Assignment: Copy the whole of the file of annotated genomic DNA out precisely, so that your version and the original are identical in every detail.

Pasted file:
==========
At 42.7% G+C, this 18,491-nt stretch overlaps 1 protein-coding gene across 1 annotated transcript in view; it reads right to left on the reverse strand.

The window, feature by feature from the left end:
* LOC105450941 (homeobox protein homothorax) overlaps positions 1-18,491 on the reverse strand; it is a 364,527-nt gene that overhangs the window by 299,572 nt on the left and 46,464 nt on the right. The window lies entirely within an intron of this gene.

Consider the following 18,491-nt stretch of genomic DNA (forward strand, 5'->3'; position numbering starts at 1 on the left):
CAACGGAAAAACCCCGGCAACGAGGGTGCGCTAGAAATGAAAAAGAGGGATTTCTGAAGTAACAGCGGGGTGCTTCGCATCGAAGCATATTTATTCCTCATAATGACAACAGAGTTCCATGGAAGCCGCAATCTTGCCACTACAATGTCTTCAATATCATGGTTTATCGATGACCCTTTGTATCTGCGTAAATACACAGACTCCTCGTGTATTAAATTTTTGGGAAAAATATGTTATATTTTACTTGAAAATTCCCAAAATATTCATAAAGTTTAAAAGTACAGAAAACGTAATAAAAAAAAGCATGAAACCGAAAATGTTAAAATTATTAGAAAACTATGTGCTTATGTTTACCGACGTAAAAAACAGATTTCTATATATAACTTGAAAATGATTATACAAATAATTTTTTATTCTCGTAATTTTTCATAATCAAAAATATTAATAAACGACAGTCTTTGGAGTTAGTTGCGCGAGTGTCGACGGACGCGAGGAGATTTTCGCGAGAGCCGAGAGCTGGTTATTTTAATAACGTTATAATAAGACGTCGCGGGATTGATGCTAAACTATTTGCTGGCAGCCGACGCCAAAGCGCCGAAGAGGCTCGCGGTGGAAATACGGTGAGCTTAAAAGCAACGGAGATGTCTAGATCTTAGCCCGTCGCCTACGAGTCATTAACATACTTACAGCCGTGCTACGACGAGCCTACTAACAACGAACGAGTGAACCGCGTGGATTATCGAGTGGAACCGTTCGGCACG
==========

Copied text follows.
At 42.7% G+C, this 18,491-nt stretch overlaps 1 protein-coding gene across 1 annotated transcript in view; it reads right to left on the reverse strand.

The window, feature by feature from the left end:
* LOC105450941 (homeobox protein homothorax) overlaps positions 1-18,491 on the reverse strand; it is a 364,527-nt gene that overhangs the window by 299,572 nt on the left and 46,464 nt on the right. The window lies entirely within an intron of this gene.

Consider the following 18,491-nt stretch of genomic DNA (forward strand, 5'->3'; position numbering starts at 1 on the left):
CAACGGAAAAACCCCGGCAACGAGGGTGCGCTAGAAATGAAAAAGAGGGATTTCTGAAGTAACAGCGGGGTGCTTCGCATCGAAGCATATTTATTCCTCATAATGACAACAGAGTTCCATGGAAGCCGCAATCTTGCCACTACAATGTCTTCAATATCATGGTTTATCGATGACCCTTTGTATCTGCGTAAATACACAGACTCCTCGTGTATTAAATTTTTGGGAAAAATATGTTATATTTTACTTGAAAATTCCCAAAATATTCATAAAGTTTAAAAGTACAGAAAACGTAATAAAAAAAAGCATGAAACCGAAAATGTTAAAATTATTAGAAAACTATGTGCTTATGTTTACCGACGTAAAAAACAGATTTCTATATATAACTTGAAAATGATTATACAAATAATTTTTTATTCTCGTAATTTTTCATAATCAAAAATATTAATAAACGACAGTCTTTGGAGTTAGTTGCGCGAGTGTCGACGGACGCGAGGAGATTTTCGCGAGAGCCGAGAGCTGGTTATTTTAATAACGTTATAATAAGACGTCGCGGGATTGATGCTAAACTATTTGCTGGCAGCCGACGCCAAAGCGCCGAAGAGGCTCGCGGTGGAAATACGGTGAGCTTAAAAGCAACGGAGATGTCTAGATCTTAGCCCGTCGCCTACGAGTCATTAACATACTTACAGCCGTGCTACGACGAGCCTACTAACAACGAACGAGTGAACCGCGTGGATTATCGAGTGGAACCGTTCGGCACG